Spectral measurements of hydrogen Lyman-alpha in the atmospheres of Venus and Jupiter using a sounding rocket and the Hubble Space Telescope
Author(s)Corbin, Benjamin Andrew
Massachusetts Institute of Technology. Dept. of Earth, Atmospheric, and Planetary Sciences.
Jeffrey Hoffman and John T. Clarke.
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The Lyman-alpha emission is a key signature of the presence of hydrogen, and from this emission many properties of planetary atmospheres can be analyzed. Two projects are studying this emission on two planets for two different scientific purposes. On Venus, the Lyman-alpha emission is being studied to measure the deuterium to hydrogen (D/H) ratio of the atmosphere's exobase. One of the mysteries of Venus is why it is so dry compared to Earth, and this measurement will constrain how much water Venus has lost since planetary formation. The measurement will be made using a telescope with a spectrograph launched on a sounding rocket scheduled for launch in early 2012 from White Sands Missile Range. On Jupiter, the Lyman-alpha emission was observed to better characterize an anomalously bright region near the equator called the Lyman-alpha Bulge. Images and spectra taken by the Hubble Space Telescope while the Bulge was on the limb were analyzed. The brightness and scale height of the atmosphere along the limb was derived from the image data.. The spectral data confirm evidence of a superthermal component and that is moving more than 15 km/s faster than remaining hydrogen. This analysis shows evidence that the Bulge is influenced by similar processes that create equatorial anomalies similar to the ones on Earth.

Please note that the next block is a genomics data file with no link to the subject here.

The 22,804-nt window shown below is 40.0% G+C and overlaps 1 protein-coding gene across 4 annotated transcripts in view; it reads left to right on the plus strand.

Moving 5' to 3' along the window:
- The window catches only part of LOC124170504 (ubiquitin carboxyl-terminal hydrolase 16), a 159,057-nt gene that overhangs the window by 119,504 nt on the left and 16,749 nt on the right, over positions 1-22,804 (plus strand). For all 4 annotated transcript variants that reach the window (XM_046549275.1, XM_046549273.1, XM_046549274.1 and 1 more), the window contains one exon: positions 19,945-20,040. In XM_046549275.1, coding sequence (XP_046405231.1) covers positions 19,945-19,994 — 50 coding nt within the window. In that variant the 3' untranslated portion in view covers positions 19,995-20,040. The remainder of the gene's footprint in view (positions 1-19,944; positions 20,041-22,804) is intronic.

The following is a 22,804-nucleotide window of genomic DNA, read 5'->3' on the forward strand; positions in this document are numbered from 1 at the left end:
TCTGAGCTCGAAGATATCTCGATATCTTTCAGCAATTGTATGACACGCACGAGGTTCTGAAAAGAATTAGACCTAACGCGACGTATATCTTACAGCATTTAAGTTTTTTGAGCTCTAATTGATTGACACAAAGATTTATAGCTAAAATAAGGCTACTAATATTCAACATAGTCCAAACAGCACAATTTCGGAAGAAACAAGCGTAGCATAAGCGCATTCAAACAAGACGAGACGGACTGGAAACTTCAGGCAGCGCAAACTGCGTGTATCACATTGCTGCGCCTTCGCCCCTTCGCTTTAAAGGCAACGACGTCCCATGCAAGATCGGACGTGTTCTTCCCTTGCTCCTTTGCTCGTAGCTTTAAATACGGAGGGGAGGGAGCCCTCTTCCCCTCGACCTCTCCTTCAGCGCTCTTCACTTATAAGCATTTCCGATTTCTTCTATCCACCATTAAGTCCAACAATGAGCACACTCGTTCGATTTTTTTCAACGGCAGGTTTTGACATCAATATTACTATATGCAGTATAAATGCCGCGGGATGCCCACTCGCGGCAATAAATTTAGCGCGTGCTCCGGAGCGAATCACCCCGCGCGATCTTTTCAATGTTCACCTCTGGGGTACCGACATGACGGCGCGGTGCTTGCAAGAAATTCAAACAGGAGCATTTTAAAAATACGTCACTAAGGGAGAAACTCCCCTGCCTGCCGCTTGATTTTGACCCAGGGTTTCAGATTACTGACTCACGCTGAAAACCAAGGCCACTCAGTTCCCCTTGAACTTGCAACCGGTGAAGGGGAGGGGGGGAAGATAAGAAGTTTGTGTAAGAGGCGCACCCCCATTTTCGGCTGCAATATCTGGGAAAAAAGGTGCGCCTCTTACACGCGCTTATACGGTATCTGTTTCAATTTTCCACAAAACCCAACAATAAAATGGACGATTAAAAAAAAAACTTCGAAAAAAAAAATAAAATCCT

Thesis (S.M.)--Massachusetts Institute of Technology, Dept. of Aeronautics and Astronautics; and, (S.M.)--Massachusetts Institute of Technology, Dept. of Earth, Atmospheric, and Planetary Sciences, 2011.Cataloged from PDF version of thesis.Includes bibliographical references (p. 297-304).
DepartmentMassachusetts Institute of Technology. Dept. of Aeronautics and Astronautics.; Massachusetts Institute of Technology. Dept. of Earth, Atmospheric, and Planetary Sciences.
Massachusetts Institute of Technology
Aeronautics and Astronautics., Earth, Atmospheric, and Planetary Sciences.